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Feminism Beyond the Binary

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Whether it is conscious or subconscious, people often understand the fight for “gender equality” as being a fight for equality between men and women and a fight that must take place within the gender binary.

Feminist discourse tends to centralize the struggle of women and, in turn, the feminist movement has sought to dismantle the barriers for inclusion of women, to elevate and empower women, and to ensure that women have access to the same opportunities that men do. Mainstream feminism is a product of a feminist discourse created in pursuit of achieving binary female-male equality. Consequently, those who question heterosexuality and or exist outside the male-female dichotomy have been routinely excluded from feminist groups. If the goal of feminism is truly about eradicating gender inequalities, feminists must confront their own biases and challenge their acceptance of heteronormativity. When thinking about “feminism” as a movement that fights to end gender inequality, it is important to question the idea of “gender”. When a person is born, they are assigned a “sex” that categorizes them as either male or female. One’s sex is determined by their biological genitals. This initial sex-categorization contributes to cultural assumptions about the relationship between one’s physical body and the ways in which that person is socially perceived. In 1949, Simone de Beauvoir, a politically active French feminist and writer, suggested that “one is not born but rather becomes, a woman”.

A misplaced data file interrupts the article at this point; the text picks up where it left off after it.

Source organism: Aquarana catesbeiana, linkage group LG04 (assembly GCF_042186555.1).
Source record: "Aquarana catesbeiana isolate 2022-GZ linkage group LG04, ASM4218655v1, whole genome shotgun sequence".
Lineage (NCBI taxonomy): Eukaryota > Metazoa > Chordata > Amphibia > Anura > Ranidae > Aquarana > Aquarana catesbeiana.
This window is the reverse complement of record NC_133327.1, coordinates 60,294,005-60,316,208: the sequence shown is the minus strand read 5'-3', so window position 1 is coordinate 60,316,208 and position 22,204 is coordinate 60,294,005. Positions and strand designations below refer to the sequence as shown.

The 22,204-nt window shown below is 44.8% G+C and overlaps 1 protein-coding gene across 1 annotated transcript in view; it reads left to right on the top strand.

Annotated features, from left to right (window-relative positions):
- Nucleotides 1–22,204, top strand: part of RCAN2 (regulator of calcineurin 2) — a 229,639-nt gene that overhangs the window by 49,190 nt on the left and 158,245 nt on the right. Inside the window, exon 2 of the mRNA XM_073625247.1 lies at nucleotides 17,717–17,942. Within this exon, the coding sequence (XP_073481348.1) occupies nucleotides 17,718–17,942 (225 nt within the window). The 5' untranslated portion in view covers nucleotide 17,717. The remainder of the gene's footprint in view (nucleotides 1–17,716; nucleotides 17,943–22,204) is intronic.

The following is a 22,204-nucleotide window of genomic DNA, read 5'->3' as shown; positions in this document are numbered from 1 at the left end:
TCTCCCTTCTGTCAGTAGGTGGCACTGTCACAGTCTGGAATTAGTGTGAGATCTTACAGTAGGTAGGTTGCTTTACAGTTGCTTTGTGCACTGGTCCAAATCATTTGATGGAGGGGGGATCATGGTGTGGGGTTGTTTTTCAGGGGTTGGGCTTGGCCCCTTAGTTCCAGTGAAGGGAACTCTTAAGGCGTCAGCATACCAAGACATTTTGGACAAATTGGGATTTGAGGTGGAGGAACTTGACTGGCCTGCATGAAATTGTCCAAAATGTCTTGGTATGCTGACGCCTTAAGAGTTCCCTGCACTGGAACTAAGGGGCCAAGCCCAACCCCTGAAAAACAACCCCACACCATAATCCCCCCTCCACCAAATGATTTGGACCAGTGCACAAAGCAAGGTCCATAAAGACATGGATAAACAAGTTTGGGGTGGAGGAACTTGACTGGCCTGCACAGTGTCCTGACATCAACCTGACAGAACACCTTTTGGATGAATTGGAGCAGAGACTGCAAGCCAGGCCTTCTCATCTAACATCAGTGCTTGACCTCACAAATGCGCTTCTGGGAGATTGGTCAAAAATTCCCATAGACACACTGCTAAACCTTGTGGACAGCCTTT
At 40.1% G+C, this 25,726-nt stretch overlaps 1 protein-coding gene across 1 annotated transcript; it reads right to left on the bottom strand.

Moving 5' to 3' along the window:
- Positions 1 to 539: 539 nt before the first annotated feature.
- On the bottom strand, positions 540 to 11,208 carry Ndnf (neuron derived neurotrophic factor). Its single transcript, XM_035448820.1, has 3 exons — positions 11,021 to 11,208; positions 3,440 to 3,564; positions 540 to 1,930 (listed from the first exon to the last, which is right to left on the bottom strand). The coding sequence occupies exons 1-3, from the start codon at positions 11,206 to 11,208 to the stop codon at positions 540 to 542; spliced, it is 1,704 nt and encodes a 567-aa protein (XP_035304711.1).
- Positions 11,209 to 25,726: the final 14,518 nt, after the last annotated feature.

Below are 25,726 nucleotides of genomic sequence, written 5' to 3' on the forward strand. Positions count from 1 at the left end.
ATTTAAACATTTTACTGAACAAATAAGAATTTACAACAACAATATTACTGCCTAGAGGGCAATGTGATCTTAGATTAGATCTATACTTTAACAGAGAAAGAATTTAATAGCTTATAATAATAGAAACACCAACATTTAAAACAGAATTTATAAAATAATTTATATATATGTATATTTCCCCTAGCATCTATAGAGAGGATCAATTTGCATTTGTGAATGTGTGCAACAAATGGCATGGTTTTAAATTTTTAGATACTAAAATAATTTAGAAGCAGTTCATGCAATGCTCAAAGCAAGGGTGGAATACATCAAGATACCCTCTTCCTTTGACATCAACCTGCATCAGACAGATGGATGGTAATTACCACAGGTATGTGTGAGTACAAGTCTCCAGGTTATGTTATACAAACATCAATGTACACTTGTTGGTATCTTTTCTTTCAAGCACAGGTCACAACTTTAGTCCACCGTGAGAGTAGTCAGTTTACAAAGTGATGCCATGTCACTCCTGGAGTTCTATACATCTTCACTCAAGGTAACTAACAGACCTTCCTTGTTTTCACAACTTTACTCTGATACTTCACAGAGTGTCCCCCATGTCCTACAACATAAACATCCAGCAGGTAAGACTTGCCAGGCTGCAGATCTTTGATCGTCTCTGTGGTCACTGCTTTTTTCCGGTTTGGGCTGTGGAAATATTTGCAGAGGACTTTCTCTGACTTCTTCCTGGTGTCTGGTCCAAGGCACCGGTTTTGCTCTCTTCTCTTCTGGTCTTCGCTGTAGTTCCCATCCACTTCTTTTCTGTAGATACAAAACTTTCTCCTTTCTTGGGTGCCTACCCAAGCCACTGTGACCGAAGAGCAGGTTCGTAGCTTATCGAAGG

Beauvoir explains that “gender” refers to the socially constructed norms and expectations that a given culture deems appropriate for men and women. Similarly, Judith Butler (1990) defies traditional ideas of gender and offers a theory of gender performativity which suggests that gender is the repetition of acts that have been influenced by the dominant ideologies of gender. Beauvoir and Butler, along with many other theorists, argue that people are socialized into “performing” gender; gender is something that people “do.” Despite the separation between sex and gender, society has normalized heteronormativity: heterosexual relationships, the male-female gender dichotomy, and male superiority over females. Heteronormativity is a powerful ideology that socializes people on the assumptions of heterosexuality and a devotion to a rigid gender binary where men are superior to women. The socialization of heteronormativity has served as a means of making non-binary identities invisible even though they have always existed. Considering that the mainstream gender categories were determined directly in reference to the binary sex categories, feminism and the fight for gender equality has largely focused on women while excluding non-binary identities. Gay, lesbian, and bisexual individuals face harmful repercussions when feminists normalize heteronormativity.